Added Wilson: “How do we find the balance? It’s nice we can work with them, but it’s finding a balance where your coaches can find sanity. It’s nice we can talk legally but … I think you can overcoach.
“It will be interesting after year one, whether coaches will say they want to do more or do less.”
No school returns fewer starters in 2014 than Utah State, so coach Matt Wells is tasked with making sure those players who will be asked to step up this fall are physically and mentally able. He is also cognizant that his staff spending too much time with the team this summer could produce undesired results.
“We’re going to still lean on player-led meetings, voluntary meetings the coaches aren’t in because it builds leadership in your team and in position groups,” Wells told ESPN.com. “We’ve benefitted from that the last three summers from an increased leadership role, and I think it’s important for the players to have a break from the coaches.”
For first-year coaches such as Clawson, the new rule will narrow the learning curve this fall as his players continue to adjust to his offensive and defensive ideologies. Clawson is seemingly like most coaches, though, in that he does not favor using the full two hours for Football 101 seminars. Wake Forest’s new coach is not deviating much from the old summer status quo.
When he and his staff assessed the Demon Deacons following the spring, he felt strength and conditioning was lacking most. So when mandatory summer workouts kicked off, he decided he’d only spend 30 minutes to an hour each week meetings with players.
“It didn’t make sense to take two hours away from that,” he said.
That could change in the coming weeks, though. While some schools already have their entire incoming freshman class on campus, Clawson won’t see all of his until July. He said the previous rule preventing coaches from working with freshmen lacked common sense.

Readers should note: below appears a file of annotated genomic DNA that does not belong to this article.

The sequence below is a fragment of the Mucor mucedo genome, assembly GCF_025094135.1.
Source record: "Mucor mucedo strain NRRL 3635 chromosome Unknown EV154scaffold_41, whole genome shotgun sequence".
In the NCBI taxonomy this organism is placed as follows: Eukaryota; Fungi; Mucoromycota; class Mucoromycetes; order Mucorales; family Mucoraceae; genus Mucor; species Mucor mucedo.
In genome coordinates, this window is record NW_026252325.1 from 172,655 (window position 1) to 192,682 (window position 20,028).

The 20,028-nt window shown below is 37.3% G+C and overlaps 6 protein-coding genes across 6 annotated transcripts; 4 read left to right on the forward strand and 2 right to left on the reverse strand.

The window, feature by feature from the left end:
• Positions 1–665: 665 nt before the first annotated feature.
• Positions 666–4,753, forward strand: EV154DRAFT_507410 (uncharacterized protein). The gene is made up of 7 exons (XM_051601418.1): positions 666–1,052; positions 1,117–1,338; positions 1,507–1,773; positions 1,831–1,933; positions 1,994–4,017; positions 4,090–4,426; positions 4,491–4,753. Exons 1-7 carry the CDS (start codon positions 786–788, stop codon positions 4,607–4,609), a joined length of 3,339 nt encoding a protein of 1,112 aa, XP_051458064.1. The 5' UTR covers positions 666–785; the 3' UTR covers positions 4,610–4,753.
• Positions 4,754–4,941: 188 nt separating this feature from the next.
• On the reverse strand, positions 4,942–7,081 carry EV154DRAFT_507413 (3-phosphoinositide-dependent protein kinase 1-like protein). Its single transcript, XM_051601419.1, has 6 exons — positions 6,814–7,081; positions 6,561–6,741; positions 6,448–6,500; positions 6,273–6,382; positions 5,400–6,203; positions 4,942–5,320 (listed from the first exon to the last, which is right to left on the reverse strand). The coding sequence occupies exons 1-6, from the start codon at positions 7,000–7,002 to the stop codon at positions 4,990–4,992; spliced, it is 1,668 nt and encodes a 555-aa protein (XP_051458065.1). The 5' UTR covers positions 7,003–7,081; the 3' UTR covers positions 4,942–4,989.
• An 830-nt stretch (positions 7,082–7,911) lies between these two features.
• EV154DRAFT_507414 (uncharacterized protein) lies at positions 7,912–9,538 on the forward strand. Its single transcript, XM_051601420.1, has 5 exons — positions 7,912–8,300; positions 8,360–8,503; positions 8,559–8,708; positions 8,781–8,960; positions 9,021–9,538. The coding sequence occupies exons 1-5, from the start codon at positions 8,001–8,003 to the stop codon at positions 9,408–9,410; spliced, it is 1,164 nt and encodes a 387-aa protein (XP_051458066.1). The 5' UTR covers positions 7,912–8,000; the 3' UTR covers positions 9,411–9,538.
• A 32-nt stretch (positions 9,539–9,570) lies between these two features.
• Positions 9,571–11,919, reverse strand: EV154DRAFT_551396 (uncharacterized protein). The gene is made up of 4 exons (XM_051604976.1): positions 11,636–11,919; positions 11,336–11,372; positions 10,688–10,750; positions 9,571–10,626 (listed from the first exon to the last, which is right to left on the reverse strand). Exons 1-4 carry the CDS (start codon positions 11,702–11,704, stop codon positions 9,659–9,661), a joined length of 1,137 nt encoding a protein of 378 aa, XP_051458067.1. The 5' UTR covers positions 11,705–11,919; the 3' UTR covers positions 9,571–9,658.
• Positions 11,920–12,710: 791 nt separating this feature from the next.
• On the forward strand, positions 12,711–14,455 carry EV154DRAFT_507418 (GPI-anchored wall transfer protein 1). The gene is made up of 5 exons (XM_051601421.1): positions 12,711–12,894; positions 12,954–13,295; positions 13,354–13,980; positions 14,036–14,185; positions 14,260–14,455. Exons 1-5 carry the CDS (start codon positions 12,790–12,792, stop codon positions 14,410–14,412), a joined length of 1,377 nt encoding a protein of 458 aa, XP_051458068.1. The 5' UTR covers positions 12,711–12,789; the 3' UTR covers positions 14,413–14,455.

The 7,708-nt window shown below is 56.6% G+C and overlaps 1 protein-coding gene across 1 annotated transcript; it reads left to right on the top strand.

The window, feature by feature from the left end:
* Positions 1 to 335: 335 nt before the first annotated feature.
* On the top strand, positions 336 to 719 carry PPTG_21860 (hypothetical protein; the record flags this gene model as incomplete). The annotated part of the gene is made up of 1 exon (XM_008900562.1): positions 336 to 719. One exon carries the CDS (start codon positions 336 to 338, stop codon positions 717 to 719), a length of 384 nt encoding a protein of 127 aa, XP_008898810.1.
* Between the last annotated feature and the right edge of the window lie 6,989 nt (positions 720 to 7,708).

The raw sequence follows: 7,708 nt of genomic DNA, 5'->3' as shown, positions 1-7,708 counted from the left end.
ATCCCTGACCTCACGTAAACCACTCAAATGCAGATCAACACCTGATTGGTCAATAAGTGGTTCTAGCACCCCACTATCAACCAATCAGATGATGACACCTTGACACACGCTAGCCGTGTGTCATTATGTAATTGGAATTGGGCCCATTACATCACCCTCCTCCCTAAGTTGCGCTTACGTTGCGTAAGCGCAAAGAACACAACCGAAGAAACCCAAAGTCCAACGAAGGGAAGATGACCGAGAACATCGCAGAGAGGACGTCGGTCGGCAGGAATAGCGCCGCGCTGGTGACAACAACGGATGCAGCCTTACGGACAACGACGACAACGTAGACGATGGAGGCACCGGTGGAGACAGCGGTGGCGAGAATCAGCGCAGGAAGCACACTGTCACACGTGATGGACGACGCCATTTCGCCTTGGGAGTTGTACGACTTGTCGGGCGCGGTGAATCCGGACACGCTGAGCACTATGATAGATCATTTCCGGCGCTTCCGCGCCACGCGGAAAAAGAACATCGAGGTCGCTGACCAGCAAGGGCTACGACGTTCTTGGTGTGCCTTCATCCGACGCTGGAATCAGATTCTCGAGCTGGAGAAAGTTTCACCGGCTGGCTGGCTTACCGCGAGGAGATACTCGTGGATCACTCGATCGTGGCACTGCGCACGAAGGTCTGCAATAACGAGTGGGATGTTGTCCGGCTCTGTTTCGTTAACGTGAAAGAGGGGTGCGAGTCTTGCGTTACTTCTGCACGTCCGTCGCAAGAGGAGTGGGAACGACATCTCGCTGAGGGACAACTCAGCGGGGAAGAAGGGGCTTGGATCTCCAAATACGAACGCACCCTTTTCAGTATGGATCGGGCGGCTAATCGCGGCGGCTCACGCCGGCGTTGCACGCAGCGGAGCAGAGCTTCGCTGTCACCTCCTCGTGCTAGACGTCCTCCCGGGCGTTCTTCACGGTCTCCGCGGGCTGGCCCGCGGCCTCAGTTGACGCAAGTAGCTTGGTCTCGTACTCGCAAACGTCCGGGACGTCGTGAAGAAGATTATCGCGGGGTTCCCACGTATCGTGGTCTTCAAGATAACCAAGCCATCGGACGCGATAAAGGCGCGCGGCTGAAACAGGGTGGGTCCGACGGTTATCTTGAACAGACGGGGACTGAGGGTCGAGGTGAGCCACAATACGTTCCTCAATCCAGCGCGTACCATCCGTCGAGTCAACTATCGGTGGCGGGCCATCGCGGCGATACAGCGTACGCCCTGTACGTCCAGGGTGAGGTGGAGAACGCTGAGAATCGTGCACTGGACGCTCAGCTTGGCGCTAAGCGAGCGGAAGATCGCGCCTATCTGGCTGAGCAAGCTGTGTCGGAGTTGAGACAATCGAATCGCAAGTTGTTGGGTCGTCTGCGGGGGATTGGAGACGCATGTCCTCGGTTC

“It used to be awful, the first time a freshman’s ever on campus and you can’t be around them,” Clawson said. “When these guys first get here, you need to have some involvement. Part of recruiting is parents trusting you with their son, and first time they drop them off, to not be allowed around them was very hard.”
Here are a some that I’ve received over the last couple of days.
Austin from Arlington, Va., writes: Hey Tim, enjoy reading the blog, thanks for your reporting. I was interested in one of your comments today, when you mention you prefer the college version to the pros. I'm with you, but I was curious to hear you expand on that a little. What aspects of the game (excluding outside the game stuff like recruiting) make the college game a better version for you? Thanks again, keep up the good work!
Tim Griffin: I just think the college game lends itself more to the fans. You don’t have greedy owners threatening to move colleges at the drop of the hat if they aren’t satisfied with their stadium deal. I love the pageantry of a Saturday afternoon game. There’s color involved when you hit a college campus hours before a game you just don’t see in and around NFL stadiums. I’ve covered the NFL for many years, and it always seems too antiseptic for my tastes.
I also like the college game more. I think it skews a little bit more towards offense, which I like. I love the fact the clock stops after a first down, giving teams more plays over the course of a game. I hate the fact that television has made the NFL into a three-hour, 20-minute window with commercials after every kickoff.
I also will take recruiting over the NFL draft any day. And give me the college version of overtime where both teams have the opportunity to have the ball before a game is settled.
In my opinion, it’s really quite clear why the college game is better than the pro version.
Nate from Seattle, Wash., writes: Tim, love the blog, please keep the content coming during the offseason. That being said, on your "crystal ball" piece, in which you looked in to the Big 12's future, you got one thing terribly wrong. Bo Pelini is not interested in the LSU job. It has been mentioned before, but several reports have stated that his wife hated Baton Rouge and Bo wasn't a big fan of the area either. Ohio State may be an issue some day, but LSU? No.